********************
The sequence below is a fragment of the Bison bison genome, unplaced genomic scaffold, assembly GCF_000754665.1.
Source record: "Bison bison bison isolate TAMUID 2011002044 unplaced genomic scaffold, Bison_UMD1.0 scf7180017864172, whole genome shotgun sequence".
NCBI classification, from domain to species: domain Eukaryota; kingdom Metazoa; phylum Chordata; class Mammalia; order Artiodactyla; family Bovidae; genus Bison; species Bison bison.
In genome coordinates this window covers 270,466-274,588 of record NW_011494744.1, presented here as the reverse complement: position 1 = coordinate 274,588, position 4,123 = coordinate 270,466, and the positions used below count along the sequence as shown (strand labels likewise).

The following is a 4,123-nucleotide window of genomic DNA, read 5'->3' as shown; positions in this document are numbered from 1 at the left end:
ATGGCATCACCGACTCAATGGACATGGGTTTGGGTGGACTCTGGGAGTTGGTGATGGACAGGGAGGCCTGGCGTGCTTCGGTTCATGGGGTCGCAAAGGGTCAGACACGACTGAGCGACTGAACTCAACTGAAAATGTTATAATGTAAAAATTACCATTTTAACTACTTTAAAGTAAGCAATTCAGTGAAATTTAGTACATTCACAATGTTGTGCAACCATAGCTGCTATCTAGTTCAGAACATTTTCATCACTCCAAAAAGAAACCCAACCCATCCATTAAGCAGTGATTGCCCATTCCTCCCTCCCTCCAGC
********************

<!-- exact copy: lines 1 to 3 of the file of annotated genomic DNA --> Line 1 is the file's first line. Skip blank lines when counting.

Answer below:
The sequence below is a fragment of the Bison bison genome, unplaced genomic scaffold, assembly GCF_000754665.1.
Source record: "Bison bison bison isolate TAMUID 2011002044 unplaced genomic scaffold, Bison_UMD1.0 scf7180017864172, whole genome shotgun sequence".
NCBI classification, from domain to species: domain Eukaryota; kingdom Metazoa; phylum Chordata; class Mammalia; order Artiodactyla; family Bovidae; genus Bison; species Bison bison.